# A Simple Hylomorphism Example

I remarked last time that I’d wanted to write up a good example of using the recursion-schemes library to solve a computational problem in Advent of Code. However, as previously discussed, I found a more appropriate way of solving Day 7. However, it turns out that Day 24 has an elegant solution with a hylomorphism and judicious application of two ordered monoids.

Let’s get started.

``````> {-# LANGUAGE DeriveFunctor #-}
``````

If you’re dealing with the recursion-schemes library, you’re going to be deriving `Functor`s.

``````> module Day24blog where
``````
``````> import qualified Data.Set as S
``````
``````> import Data.Foldable (foldMap, toList)
> import Data.List.Split (splitOn)
> import Data.Monoid ((<>), Sum(Sum), mempty, mappend)
> -- import Data.Functor.Foldable (hylo)
``````

I haven’t actually included `Data.Functor.Foldable` because in this case we need so little functionality it’s more clear if we just recreate the function in the text.

To restate the problem, we have a list of “components” that have two values, one for each end. The components can be reversed. The task is to find the “best” chain that can be built under a certain metric. Both parts a and b conform to this design.

The data input is sufficiently simple I didn’t bother reaching for my trusty MegaParsec.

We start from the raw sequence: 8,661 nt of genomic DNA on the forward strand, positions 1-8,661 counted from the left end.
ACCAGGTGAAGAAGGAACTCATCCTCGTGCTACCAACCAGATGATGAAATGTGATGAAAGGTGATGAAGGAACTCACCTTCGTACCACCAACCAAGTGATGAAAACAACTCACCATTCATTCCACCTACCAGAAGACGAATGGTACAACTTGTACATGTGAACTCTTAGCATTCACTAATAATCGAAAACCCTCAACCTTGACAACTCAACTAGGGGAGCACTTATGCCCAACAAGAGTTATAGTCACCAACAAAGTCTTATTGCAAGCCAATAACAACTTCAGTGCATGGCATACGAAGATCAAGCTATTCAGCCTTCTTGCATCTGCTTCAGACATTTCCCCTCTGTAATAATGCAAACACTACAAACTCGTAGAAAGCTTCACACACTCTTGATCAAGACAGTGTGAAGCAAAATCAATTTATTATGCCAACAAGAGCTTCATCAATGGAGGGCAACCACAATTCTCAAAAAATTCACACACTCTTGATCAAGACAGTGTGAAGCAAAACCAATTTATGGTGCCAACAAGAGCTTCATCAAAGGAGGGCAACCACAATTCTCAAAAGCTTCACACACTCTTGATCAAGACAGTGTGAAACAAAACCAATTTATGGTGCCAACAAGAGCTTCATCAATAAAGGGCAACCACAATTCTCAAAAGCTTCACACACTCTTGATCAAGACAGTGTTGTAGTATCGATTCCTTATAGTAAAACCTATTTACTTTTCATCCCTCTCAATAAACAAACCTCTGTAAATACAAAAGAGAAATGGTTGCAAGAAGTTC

``````> newtype Component = Component (Int,Int) deriving (Eq, Ord, Show)
``````
``````> components :: IO (S.Set Component) -- luckily, all Components are distinct, so Set is OK.
> components = foldMap (S.singleton . c) <\$> day24text
>           (<\$\$>) = fmap . fmap
``````

So, having established that we need to build chains, the first thing we need to do is establish whether a particular component can be added to a chain and if so, what the new value at the end of the chain would be.

``````> match :: Int -> Component -> Maybe (Int)
> match v (Component (x,y)) | x == v = Just y
> match v (Component (x,y)) | y == v = Just x
> match _ _ = Nothing
``````

# Introducing `hylo`

A hylomorphism is a refold, that is an expansion (anamorphism) followed by a contraction (catamorphism). The obvious examples of these are `unfoldr` and `foldr`, but recursion-schemes is more general and, in particular, can handle the branching structure we’re going to need to solve this problem.

``````> hylo :: Functor f => (f r -> r) -> (i -> f i) -> i -> r
> hylo collapse expand = fp where fp = collapse . fmap fp . expand
``````

One nice thing about `hylo` is that its type is relatively simple. Comprehending `cata` and `ana`, which are theoretically simpler functions, involves significantly more type dependencies.

You might be wondering how this self-recursive definition ever actually gets from an `input` to a `result`. It helps to remember that

• `[a]` can be mapped to `[b]` pretty easily when the list is empty.
• A lot of the work is, in practice, done by the `Functor` itself.

Exactly how it works requires someone with more experience than me.

The rest of this is an exercise is satifying `hylo`’s type requirements. First off, we need an `input` type.

``````> data Day24Precondition v = Day24Precondition {
>   valueToMatch :: Int,
>   componentsToUse :: S.Set Component,
>   componentMetric :: v
> } deriving (Show)
``````

Strictly speaking the `v` is part of the output, but it works pretty well for our purposes. We can easily define the start state: